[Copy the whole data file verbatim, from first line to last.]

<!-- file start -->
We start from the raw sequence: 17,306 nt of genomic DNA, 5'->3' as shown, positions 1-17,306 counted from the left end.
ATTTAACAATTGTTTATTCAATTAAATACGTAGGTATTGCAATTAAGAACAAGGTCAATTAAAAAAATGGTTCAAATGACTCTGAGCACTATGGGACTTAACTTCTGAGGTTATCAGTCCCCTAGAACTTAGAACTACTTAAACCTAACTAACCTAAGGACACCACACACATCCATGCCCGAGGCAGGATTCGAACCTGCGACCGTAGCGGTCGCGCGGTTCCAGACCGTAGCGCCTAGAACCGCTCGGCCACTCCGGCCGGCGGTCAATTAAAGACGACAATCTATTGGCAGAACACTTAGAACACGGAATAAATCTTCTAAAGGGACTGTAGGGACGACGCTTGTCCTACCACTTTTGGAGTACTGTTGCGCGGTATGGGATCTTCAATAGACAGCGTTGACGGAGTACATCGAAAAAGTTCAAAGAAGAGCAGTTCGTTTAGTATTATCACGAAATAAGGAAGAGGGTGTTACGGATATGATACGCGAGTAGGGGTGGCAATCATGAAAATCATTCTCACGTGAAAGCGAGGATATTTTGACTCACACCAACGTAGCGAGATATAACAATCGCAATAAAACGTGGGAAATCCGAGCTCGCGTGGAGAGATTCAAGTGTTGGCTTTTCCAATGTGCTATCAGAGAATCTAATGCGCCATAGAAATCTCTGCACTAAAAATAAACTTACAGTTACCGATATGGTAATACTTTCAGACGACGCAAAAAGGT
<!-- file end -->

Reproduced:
We start from the raw sequence: 17,306 nt of genomic DNA, 5'->3' as shown, positions 1-17,306 counted from the left end.
ATTTAACAATTGTTTATTCAATTAAATACGTAGGTATTGCAATTAAGAACAAGGTCAATTAAAAAAATGGTTCAAATGACTCTGAGCACTATGGGACTTAACTTCTGAGGTTATCAGTCCCCTAGAACTTAGAACTACTTAAACCTAACTAACCTAAGGACACCACACACATCCATGCCCGAGGCAGGATTCGAACCTGCGACCGTAGCGGTCGCGCGGTTCCAGACCGTAGCGCCTAGAACCGCTCGGCCACTCCGGCCGGCGGTCAATTAAAGACGACAATCTATTGGCAGAACACTTAGAACACGGAATAAATCTTCTAAAGGGACTGTAGGGACGACGCTTGTCCTACCACTTTTGGAGTACTGTTGCGCGGTATGGGATCTTCAATAGACAGCGTTGACGGAGTACATCGAAAAAGTTCAAAGAAGAGCAGTTCGTTTAGTATTATCACGAAATAAGGAAGAGGGTGTTACGGATATGATACGCGAGTAGGGGTGGCAATCATGAAAATCATTCTCACGTGAAAGCGAGGATATTTTGACTCACACCAACGTAGCGAGATATAACAATCGCAATAAAACGTGGGAAATCCGAGCTCGCGTGGAGAGATTCAAGTGTTGGCTTTTCCAATGTGCTATCAGAGAATCTAATGCGCCATAGAAATCTCTGCACTAAAAATAAACTTACAGTTACCGATATGGTAATACTTTCAGACGACGCAAAAAGGT